nation yet its people starve.
He is an unworthy, foolish and vain man, even if he’s not Saddamite in
his crimes. He was rightly described by a colleague as a dreary
tyrant. He even looks like the kind of guy who tied ladies to railway
lines in silent movies.
So good luck to Guaido. Palpably a nice guy, speaks eloquently, wise
to stick to aid for the poor and fresh elections rather than dwell on
just how exactly Maduro and his military chums are going to be booted
In other words, good luck – but watch out. Instead of pleading with
those who will not support him – the Greeks, for example – he might
take a closer look at who his foreign friends are.
And do a quick track record on their more recent crusades for freedom,
democracy and the right to life. And by the way, I haven’t even
24 OCT 11 Gaddafi's Body in a Freezer - What's the Message?
Law & Politics
I am left thinking, this dead Gaddafi business is one powerful
message. And today Marshall McLuhan’s prediction in The Gutenberg
Galaxy (1962) that ‘The new electronic interdependence recreates the
world in the image of a global village’ has come to pass.
The image of a bloodied Gaddafi, then of a dead Gaddafi in a meat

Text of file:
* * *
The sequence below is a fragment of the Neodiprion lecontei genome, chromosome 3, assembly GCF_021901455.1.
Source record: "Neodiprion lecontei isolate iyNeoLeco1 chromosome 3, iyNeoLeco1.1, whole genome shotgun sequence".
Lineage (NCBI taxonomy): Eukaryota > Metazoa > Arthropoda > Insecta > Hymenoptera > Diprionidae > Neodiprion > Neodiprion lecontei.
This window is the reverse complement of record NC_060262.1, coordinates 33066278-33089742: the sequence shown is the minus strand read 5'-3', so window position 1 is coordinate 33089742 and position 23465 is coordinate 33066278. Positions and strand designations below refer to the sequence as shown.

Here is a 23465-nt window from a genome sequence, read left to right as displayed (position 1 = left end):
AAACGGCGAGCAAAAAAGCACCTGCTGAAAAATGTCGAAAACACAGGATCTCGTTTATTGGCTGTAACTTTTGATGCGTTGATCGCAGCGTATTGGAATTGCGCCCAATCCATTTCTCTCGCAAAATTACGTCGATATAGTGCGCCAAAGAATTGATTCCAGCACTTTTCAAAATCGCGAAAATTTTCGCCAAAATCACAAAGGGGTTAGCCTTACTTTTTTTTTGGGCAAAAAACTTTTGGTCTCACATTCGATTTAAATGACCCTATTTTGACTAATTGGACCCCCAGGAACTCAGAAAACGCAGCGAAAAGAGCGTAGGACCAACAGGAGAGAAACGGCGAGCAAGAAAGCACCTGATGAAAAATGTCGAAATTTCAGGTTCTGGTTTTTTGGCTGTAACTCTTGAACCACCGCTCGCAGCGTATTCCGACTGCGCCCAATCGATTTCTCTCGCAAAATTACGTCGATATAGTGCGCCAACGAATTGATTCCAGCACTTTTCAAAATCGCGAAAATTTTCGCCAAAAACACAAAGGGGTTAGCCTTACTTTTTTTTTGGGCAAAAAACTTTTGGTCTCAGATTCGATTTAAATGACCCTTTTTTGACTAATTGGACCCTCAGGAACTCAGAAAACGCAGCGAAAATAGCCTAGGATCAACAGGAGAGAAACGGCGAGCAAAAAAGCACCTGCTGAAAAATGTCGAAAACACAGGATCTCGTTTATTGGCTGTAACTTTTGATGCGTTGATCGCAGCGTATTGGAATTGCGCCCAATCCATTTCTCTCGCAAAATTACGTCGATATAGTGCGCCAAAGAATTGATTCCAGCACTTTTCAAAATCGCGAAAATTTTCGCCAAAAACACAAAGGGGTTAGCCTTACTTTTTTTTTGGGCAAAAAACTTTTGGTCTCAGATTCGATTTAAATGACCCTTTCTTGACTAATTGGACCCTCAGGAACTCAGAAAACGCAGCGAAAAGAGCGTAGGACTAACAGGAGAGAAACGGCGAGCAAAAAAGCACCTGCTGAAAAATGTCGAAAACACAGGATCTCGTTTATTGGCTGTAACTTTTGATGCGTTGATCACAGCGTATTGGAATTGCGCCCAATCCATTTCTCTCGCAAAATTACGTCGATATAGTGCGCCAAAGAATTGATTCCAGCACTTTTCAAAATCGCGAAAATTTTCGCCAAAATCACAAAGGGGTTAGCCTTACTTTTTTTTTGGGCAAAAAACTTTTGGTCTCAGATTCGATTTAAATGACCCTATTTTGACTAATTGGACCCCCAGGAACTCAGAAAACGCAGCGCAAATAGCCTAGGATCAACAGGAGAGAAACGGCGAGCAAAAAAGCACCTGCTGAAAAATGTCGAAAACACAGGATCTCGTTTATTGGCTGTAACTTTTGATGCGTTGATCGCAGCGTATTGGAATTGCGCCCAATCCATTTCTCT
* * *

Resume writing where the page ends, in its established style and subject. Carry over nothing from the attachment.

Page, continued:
locker have flashed around the world via the mobile, YouTube and
Who is in charge of the messaging? Through the fog of real time and
raw footage, I note a very pow- erful message. The essence of that
‘Don’t Fxxk with us! Because you will end up dead and a trophy
souvenir in a fridge.’
That same person is probably repeating Muammar’s comment, “I tell the
coward crusaders: I live in a place where you can’t get me. I live in
the hearts of millions.”
And asking ‘Really? Are You? Or are you now very dead and in a meat locker?’
10-DEC-2018 :: Truce dinner @Huawei
Law & Politics
Sirloin steaks, Catena Zapata Nicolas Malbec  Huawei
Technologies Co. and Wanzhou Meng
You will recall that Presidents Trump and Xi Jinping enjoyed a much
anticipated ''Truce'' Dinner at the G20 in Buenos Aires and quaffed a
Catena Zapata Nicolas Malbec  wine with their sirloin steaks and
finished it all off with caramel rolled pancakes, crispy chocolate and
fresh cream, a dinner that ran over by 60 minutes and one where the
dinner Guests broke out into spontaneous applause thereafter.
Reserve Bank of India cut its benchmark interest rates by 25 basis points on Thursday, a move that will please Prime Minister @narendramodi @FT
The RBI’s Monetary policy committee cut its benchmark repo rates to
6.25 percent, as it sharply revised its inflation forecast downwards.
It also changed its monetary policy stance for the future to neutral
from the previous stance of “calibrated tightening.”
The move comes just three months after Urjit Patel, former RBI
governor, resigned after widening differences with Mr Modi’s
administration various economic and regulatory issues, including New
Delhi’s perception that the RBI’s monetary policy was overly tight.
In the last six years, India’s inflation rate has fallen from an
annual average of around 10 percent to a 3.6 per cent in the last
financial year, with headline inflation falling to a mere 2.19 per
cent in December.